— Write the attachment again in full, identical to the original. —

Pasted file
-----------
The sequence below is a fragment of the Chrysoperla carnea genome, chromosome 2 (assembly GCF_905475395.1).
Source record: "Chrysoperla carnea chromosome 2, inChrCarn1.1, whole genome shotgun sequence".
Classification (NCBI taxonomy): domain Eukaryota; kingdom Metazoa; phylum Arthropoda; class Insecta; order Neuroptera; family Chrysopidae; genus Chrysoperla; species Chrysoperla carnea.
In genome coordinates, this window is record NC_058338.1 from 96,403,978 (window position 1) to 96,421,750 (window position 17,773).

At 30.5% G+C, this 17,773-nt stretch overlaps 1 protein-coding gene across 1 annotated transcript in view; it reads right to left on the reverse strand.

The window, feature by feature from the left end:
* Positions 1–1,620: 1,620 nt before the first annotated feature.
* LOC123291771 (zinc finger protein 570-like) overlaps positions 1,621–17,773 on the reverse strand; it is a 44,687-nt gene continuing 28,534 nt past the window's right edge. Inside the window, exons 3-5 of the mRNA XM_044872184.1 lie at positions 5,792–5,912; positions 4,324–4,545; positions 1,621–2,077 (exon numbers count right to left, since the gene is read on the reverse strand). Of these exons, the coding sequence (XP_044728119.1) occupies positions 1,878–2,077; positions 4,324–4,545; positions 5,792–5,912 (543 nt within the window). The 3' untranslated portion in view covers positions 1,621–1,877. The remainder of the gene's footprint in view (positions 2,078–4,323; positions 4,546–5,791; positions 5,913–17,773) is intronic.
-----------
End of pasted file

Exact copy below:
The sequence below is a fragment of the Chrysoperla carnea genome, chromosome 2 (assembly GCF_905475395.1).
Source record: "Chrysoperla carnea chromosome 2, inChrCarn1.1, whole genome shotgun sequence".
Classification (NCBI taxonomy): domain Eukaryota; kingdom Metazoa; phylum Arthropoda; class Insecta; order Neuroptera; family Chrysopidae; genus Chrysoperla; species Chrysoperla carnea.
In genome coordinates, this window is record NC_058338.1 from 96,403,978 (window position 1) to 96,421,750 (window position 17,773).

At 30.5% G+C, this 17,773-nt stretch overlaps 1 protein-coding gene across 1 annotated transcript in view; it reads right to left on the reverse strand.

The window, feature by feature from the left end:
* Positions 1–1,620: 1,620 nt before the first annotated feature.
* LOC123291771 (zinc finger protein 570-like) overlaps positions 1,621–17,773 on the reverse strand; it is a 44,687-nt gene continuing 28,534 nt past the window's right edge. Inside the window, exons 3-5 of the mRNA XM_044872184.1 lie at positions 5,792–5,912; positions 4,324–4,545; positions 1,621–2,077 (exon numbers count right to left, since the gene is read on the reverse strand). Of these exons, the coding sequence (XP_044728119.1) occupies positions 1,878–2,077; positions 4,324–4,545; positions 5,792–5,912 (543 nt within the window). The 3' untranslated portion in view covers positions 1,621–1,877. The remainder of the gene's footprint in view (positions 2,078–4,323; positions 4,546–5,791; positions 5,913–17,773) is intronic.